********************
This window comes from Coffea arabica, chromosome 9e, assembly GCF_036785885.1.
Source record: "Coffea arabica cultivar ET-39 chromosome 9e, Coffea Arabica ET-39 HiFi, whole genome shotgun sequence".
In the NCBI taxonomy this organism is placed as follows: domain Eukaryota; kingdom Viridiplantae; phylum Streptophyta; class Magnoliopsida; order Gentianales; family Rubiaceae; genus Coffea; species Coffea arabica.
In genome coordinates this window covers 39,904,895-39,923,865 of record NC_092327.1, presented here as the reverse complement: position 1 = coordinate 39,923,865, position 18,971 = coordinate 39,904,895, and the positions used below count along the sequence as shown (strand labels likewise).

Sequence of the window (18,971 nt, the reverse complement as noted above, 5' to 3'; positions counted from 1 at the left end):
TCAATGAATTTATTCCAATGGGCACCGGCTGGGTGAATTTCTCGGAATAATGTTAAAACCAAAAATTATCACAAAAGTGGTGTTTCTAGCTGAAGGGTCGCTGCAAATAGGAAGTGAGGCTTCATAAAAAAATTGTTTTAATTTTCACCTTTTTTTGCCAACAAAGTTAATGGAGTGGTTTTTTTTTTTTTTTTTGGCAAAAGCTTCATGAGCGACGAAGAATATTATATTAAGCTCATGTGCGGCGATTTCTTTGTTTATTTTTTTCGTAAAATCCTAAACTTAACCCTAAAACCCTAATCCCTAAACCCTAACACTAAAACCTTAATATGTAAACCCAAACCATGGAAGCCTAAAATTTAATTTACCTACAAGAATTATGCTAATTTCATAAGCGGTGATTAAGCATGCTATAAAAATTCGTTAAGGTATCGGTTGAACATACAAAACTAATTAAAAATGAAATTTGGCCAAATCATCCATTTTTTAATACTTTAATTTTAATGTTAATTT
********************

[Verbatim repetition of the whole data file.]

This window comes from Coffea arabica, chromosome 9e, assembly GCF_036785885.1.
Source record: "Coffea arabica cultivar ET-39 chromosome 9e, Coffea Arabica ET-39 HiFi, whole genome shotgun sequence".
In the NCBI taxonomy this organism is placed as follows: domain Eukaryota; kingdom Viridiplantae; phylum Streptophyta; class Magnoliopsida; order Gentianales; family Rubiaceae; genus Coffea; species Coffea arabica.
In genome coordinates this window covers 39,904,895-39,923,865 of record NC_092327.1, presented here as the reverse complement: position 1 = coordinate 39,923,865, position 18,971 = coordinate 39,904,895, and the positions used below count along the sequence as shown (strand labels likewise).

Sequence of the window (18,971 nt, the reverse complement as noted above, 5' to 3'; positions counted from 1 at the left end):
TCAATGAATTTATTCCAATGGGCACCGGCTGGGTGAATTTCTCGGAATAATGTTAAAACCAAAAATTATCACAAAAGTGGTGTTTCTAGCTGAAGGGTCGCTGCAAATAGGAAGTGAGGCTTCATAAAAAAATTGTTTTAATTTTCACCTTTTTTTGCCAACAAAGTTAATGGAGTGGTTTTTTTTTTTTTTTTTGGCAAAAGCTTCATGAGCGACGAAGAATATTATATTAAGCTCATGTGCGGCGATTTCTTTGTTTATTTTTTTCGTAAAATCCTAAACTTAACCCTAAAACCCTAATCCCTAAACCCTAACACTAAAACCTTAATATGTAAACCCAAACCATGGAAGCCTAAAATTTAATTTACCTACAAGAATTATGCTAATTTCATAAGCGGTGATTAAGCATGCTATAAAAATTCGTTAAGGTATCGGTTGAACATACAAAACTAATTAAAAATGAAATTTGGCCAAATCATCCATTTTTTAATACTTTAATTTTAATGTTAATTT